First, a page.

When the air flow is restricted in your dryer, you will notice that your clothes are warm after the cycle, but still damp. You may even notice that the exhaust vent does not produce as much air. Regardless, there are two ways that the air flow can become restricted in your dryer.

Firstly, the blower wheel that pushes the hot air into the dryer drum can become dusty or covered in excess lint. The sleeve of the blower wheel can also wear out, causing it to wobble when rotating. Either of these scenarios can reduce the effectiveness of the blower wheel, reducing airflow.

Secondly, the airflow can become restricted from exiting the dryer drum. This is incredibly common because this occurs when lint builds up in the lint folder of extraction tubing. You should clean the lint filter after every use and clear out the extraction tubing at least once per year.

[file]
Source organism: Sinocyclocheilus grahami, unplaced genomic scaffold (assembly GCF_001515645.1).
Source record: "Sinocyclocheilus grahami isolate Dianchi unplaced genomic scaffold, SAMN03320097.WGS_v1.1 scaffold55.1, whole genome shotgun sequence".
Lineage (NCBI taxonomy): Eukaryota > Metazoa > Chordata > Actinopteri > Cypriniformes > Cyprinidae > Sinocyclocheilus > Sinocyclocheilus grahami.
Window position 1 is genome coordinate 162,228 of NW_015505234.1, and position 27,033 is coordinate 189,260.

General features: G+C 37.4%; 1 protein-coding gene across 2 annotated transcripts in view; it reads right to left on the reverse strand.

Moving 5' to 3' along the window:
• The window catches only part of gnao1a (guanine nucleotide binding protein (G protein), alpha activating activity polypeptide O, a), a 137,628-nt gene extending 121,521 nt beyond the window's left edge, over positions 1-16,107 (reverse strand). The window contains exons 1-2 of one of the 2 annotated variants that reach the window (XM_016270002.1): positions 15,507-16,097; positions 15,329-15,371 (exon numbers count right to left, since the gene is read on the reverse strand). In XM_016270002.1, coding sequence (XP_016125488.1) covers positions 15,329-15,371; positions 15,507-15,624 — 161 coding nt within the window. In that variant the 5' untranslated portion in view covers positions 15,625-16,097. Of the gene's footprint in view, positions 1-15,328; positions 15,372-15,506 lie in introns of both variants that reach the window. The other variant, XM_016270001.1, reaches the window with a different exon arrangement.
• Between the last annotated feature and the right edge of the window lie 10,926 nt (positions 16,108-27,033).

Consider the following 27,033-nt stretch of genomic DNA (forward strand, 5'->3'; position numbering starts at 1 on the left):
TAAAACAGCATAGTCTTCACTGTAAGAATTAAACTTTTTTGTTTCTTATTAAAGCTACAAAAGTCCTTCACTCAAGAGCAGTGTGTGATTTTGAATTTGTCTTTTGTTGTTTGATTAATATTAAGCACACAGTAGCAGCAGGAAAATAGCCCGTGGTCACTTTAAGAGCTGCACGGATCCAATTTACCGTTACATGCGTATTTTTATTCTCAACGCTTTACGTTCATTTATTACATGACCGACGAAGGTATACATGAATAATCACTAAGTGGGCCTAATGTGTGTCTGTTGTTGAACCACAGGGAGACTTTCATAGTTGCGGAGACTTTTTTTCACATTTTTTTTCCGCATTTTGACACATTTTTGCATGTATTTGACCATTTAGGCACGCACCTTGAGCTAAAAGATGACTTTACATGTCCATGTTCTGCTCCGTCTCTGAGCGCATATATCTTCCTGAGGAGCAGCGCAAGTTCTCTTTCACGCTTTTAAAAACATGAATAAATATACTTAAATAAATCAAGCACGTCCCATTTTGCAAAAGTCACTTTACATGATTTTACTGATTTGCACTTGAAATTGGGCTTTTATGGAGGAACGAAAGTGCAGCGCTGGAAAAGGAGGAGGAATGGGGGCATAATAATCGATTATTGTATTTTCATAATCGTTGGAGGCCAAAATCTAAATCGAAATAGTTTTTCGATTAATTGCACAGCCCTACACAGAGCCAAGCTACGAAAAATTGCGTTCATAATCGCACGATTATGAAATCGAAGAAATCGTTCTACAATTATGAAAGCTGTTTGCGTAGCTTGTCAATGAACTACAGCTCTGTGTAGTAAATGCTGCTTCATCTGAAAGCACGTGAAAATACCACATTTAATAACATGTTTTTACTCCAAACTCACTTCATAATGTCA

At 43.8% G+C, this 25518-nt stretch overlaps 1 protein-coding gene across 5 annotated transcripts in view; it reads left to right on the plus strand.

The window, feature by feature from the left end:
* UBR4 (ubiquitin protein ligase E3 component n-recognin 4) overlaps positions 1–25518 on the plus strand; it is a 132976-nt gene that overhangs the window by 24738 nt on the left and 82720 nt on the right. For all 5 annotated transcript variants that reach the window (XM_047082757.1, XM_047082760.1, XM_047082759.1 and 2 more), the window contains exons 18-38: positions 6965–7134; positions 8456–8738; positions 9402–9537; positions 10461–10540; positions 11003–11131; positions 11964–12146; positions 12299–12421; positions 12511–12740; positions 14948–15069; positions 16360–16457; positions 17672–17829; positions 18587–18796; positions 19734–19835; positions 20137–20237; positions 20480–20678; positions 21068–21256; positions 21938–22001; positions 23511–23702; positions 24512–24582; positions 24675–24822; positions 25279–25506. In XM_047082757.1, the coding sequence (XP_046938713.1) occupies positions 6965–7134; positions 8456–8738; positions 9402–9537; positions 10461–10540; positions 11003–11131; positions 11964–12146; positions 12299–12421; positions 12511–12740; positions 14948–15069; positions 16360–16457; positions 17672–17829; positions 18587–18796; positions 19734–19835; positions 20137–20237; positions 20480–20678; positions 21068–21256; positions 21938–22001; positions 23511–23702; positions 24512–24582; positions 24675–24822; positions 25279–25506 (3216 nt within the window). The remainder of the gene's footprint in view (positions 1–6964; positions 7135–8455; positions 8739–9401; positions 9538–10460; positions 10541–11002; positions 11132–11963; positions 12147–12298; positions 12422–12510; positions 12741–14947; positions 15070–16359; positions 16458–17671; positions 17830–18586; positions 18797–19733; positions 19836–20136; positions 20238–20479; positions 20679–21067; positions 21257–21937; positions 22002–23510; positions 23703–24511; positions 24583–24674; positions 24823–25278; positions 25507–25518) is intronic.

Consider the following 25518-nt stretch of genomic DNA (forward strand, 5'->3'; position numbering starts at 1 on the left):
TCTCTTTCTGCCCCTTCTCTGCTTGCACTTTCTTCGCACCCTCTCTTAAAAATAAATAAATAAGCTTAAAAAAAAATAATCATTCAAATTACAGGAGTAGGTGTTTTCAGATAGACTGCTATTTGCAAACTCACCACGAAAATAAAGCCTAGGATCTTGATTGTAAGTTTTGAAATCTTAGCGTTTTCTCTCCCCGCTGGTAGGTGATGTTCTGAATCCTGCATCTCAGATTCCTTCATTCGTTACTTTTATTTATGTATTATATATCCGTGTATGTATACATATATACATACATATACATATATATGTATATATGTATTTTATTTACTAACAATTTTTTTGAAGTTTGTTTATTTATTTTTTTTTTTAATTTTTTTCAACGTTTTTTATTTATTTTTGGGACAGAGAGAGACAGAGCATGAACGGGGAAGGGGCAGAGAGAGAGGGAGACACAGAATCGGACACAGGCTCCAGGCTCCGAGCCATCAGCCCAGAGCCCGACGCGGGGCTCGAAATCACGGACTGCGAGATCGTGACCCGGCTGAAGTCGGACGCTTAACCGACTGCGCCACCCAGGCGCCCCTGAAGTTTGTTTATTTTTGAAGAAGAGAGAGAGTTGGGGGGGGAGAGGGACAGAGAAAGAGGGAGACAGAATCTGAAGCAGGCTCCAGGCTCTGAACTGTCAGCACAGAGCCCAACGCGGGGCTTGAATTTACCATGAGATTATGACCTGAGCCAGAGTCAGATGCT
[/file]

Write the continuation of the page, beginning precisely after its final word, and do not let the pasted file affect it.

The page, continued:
No Movement of the Clothes

The reason your dryer drum rotates during the drying cycle is that the clothes need to be tossed around to allow air to flow through each garment. If the drum does not rotate, the clothes lay in a heap on the bottom of the drum. In this scenario, only the clothes at the top of the pile would be exposed to the warm air and have a chance of drying.

You should notice if your dryer drum is not tumbling, but you may also have overloaded the drum. Having too many clothes in the dryer during a cycle can restrict the air flow and prevent the clothes from drying.

The Dryer is Not on For Long Enough